The peso starts the session with a depreciation of 0.11% or 2.2 cents, trading around 19.89 pesos per dollar, with the exchange rate touching a minimum of 19.8612 and a maximum of 19.9362 pesos per dollar.
In the rest of the market there is no clear direction and the dollar weighted index shows little change compared to yesterday’s close, advancing 0.01%.
Outside the foreign exchange market, optimism is observed at a global level, with the main capital market indices in Europe advancing on average close to 0.60%, while the futures market points to gains at the opening for the US indices.
Likewise, in the commodity market, energy prices are advancing, with the WTI advancing 1.91% and trading close to 63.15 dollars per barrel.
The optimism in the global financial markets is associated with the publication of the leading PMI indicators for May for the countries of Europe.
The Eurozone manufacturing PMI indicator stood at 62.8 points, just 0.1 point below the previous month.
For its part, the services indicator continued to advance from 50.5 points in April to 55.1 points in May, exceeding expectations.
The foregoing shows that the growth engine during the second quarter of the year is the reactivation of the services sector. For its part, in the United Kingdom, the composite PMI rose from 60.7 to 62 points, reaching a new record high.
The mexican peso
Regarding economic indicators, in Mexico the Monthly Survey of Services (EMS) showed a real monthly increase of 3.05% in total income from the supply of goods and services during March, spinning two months up.
The monthly increase was driven by the improvement in epidemiological conditions, which allowed the relaxation of time and capacity restrictions in the service sector.
In annual terms, the total income of the services sector shows a contraction of 5.61%, spinning 16 months of consecutive setbacks, equaling the maximum period of consecutive annual falls observed in the previous crisis, from January 2009 to April 2010.
Revenues from services for the month of March continued to be 8.75% below the pre-pandemic level (February 2020) and 14.05% below the last peak in revenues observed in May 2018.
Within the survey, six of the nine subsectors showed monthly advances.
The largest increase was observed in income from temporary accommodation services and restaurants, increasing 12.44% monthly, its largest increase since September 2020.
At an annual rate, this category shows a contraction of 5.95% and compared to the pre-pandemic level (February 2020) it continues to show a lag of 27.26%, recalling that this was one of the subsectors most affected by the containment measures.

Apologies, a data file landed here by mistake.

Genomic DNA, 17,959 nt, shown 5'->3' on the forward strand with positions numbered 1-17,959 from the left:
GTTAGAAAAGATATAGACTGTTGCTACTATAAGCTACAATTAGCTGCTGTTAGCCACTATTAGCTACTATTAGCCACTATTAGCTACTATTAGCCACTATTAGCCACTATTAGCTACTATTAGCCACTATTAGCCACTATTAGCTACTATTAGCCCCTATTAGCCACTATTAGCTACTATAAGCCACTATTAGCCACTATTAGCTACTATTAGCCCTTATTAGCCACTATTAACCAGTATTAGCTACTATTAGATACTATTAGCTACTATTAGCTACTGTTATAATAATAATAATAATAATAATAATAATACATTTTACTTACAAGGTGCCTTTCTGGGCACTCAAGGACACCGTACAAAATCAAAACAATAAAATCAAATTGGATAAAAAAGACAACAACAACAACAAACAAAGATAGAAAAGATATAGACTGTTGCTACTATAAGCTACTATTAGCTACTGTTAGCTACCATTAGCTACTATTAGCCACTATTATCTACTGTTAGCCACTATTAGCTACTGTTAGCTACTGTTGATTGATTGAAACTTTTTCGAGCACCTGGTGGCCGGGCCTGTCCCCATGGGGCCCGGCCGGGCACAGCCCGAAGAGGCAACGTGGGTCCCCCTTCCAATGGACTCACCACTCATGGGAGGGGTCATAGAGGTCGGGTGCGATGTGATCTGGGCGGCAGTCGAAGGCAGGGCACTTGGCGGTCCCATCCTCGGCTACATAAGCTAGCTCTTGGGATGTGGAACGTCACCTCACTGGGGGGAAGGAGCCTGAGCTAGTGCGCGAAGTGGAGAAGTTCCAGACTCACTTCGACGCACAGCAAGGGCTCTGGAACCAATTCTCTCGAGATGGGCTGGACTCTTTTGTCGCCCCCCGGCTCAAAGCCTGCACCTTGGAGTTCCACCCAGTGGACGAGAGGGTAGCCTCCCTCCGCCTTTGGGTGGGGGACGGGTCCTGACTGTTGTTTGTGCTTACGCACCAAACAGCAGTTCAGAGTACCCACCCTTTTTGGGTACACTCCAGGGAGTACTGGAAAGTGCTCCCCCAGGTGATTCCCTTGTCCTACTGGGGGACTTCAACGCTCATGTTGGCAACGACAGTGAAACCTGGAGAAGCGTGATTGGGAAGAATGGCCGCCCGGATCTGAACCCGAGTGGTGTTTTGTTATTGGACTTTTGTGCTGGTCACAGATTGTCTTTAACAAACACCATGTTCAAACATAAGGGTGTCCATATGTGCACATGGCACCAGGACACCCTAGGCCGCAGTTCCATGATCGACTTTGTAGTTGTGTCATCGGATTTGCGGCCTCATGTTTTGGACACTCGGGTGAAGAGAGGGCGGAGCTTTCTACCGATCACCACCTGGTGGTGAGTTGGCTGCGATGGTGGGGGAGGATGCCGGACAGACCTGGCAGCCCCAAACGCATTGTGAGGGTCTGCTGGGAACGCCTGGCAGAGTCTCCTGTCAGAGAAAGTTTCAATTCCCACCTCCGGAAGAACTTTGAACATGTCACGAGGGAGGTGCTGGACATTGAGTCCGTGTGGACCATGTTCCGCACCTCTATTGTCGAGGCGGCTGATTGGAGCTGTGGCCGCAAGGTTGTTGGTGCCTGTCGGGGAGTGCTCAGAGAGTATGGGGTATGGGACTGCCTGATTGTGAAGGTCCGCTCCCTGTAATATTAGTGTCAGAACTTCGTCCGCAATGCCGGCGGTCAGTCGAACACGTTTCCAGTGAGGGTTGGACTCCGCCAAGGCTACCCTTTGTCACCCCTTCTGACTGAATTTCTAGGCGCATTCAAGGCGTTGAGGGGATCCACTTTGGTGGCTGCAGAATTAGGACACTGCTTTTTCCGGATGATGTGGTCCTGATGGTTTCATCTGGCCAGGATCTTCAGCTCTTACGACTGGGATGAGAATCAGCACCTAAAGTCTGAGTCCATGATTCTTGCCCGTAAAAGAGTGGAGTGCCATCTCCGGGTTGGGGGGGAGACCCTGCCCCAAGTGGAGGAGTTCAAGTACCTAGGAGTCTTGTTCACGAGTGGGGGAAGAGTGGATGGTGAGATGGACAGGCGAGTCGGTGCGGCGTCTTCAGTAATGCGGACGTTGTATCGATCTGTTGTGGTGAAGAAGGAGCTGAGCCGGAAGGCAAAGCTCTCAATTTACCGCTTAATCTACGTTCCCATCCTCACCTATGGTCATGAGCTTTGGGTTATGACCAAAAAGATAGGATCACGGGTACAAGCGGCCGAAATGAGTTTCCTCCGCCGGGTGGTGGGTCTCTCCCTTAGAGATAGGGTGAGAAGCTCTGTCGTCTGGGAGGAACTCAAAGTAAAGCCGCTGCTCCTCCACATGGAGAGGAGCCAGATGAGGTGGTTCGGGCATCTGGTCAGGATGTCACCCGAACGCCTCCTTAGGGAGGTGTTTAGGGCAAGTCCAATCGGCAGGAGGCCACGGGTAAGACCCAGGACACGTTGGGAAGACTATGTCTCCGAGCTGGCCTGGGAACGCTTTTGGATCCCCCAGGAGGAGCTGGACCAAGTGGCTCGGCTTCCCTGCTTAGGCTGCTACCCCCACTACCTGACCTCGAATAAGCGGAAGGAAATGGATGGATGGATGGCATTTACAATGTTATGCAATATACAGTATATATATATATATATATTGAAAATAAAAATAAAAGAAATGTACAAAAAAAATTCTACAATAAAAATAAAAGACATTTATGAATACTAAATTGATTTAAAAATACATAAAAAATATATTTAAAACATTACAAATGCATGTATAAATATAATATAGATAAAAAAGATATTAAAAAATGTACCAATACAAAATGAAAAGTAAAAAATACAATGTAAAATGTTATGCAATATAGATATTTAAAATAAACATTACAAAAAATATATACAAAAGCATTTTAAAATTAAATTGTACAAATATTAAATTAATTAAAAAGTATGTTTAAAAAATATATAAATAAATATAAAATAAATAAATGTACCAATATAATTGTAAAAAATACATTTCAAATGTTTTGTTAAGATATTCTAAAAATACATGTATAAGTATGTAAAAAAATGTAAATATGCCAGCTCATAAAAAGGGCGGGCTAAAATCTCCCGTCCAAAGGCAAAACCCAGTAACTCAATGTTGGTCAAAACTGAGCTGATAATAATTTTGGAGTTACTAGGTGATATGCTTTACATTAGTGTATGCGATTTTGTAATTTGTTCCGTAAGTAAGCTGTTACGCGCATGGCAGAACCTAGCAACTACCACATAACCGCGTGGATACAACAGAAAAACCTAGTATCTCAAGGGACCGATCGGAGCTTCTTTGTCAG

The second highest monthly advance was observed in the income of leisure services, increasing 6.70%, its highest advance since August 2020.
However, this is the subsector that shows the greatest lag in its recovery, with an annual contraction of 30.81% and remaining 48.00% below the level of February 2020.
Starting in April, income from the supply of goods and services will show significant annual growth, but this is due to the low comparison base, since in April 2020, income from services fell 26.40% annually.
For its part, INEGI published the results of the Monthly Survey on Commercial Companies (EMEC) corresponding to the month of March, which shows that real income from retail sales grew 3.6% during the month, the highest monthly growth since November 2020.
With this, retail sales show the first positive annual rate since January 2020, growing 1.8%, and at the same time achieving a complete recovery by exceeding its pre-pandemic level.
Within the indicator, all branches showed monthly growth with the exception of self-service stores (-0.1%) and sales of items for entertainment (-0.03 percent).
On the other hand, the greatest increases were seen in sales of furniture, computer equipment and other electronic devices (17.9%), articles for interior decoration (10.3%), cars and trucks (8.4%) and department stores (8.0%). hundred).
Covid-19 and peso
In annual terms, most of the branches show positive growth rates, with the exception of five that have not yet achieved a recovery from the pandemic: self-service stores (-12.3%); stationery, books, magazines and newspapers (-4.9%); pets, gifts, religious articles, and other articles of personal use (-4.3%); textile products, except clothing (-2.1%); and fuels, oils, greases and lubricants (-1.0 percent).
The rest of the branches show high annual growth rates, although in many of them they are due to the fact that the comparison base for March 2020 is very low given that an impact of the pandemic was already observed on that date.
When comparing the figures of March 2021 against those of February 2020, it is observed that 12 of the 22 branches are still at levels below the pre-pandemic level, particularly highlighting the sales of textiles, clothing, footwear, stationery, entertainment and personal use , which with respect to February show contractions of between 18% and 26 percent.
During the session, the exchange rate is expected to trade between 19.89 and 20.04 pesos per dollar.
The euro starts the session with a depreciation of 0.29%, trading at 1.2193 dollars per euro, while the pound advances 0.04% and is trading at 1.4195 dollars per pound.
Money market and debt
In the United States, the 10-year Treasury bond yield remains unchanged, at 1.62%, while in Mexico the 10-year M bond yield remains unchanged, at a rate of 6.89 percent.
Derivatives market and the peso
To hedge against a depreciation of the peso beyond 20.00 pesos per dollar, a purchase option (call), with an exercise date within 1 month has a premium of 1.91% and represents the right but not the obligation to buy dollars in the aforementioned level.
On the other hand, the interbank forward for sale is at 19.9895 at 1 month, 20.3530 at 6 months and 20.8492 pesos per dollar at one year.
Gabriela Siller; PhD
Director of Economic-Financial Analysis.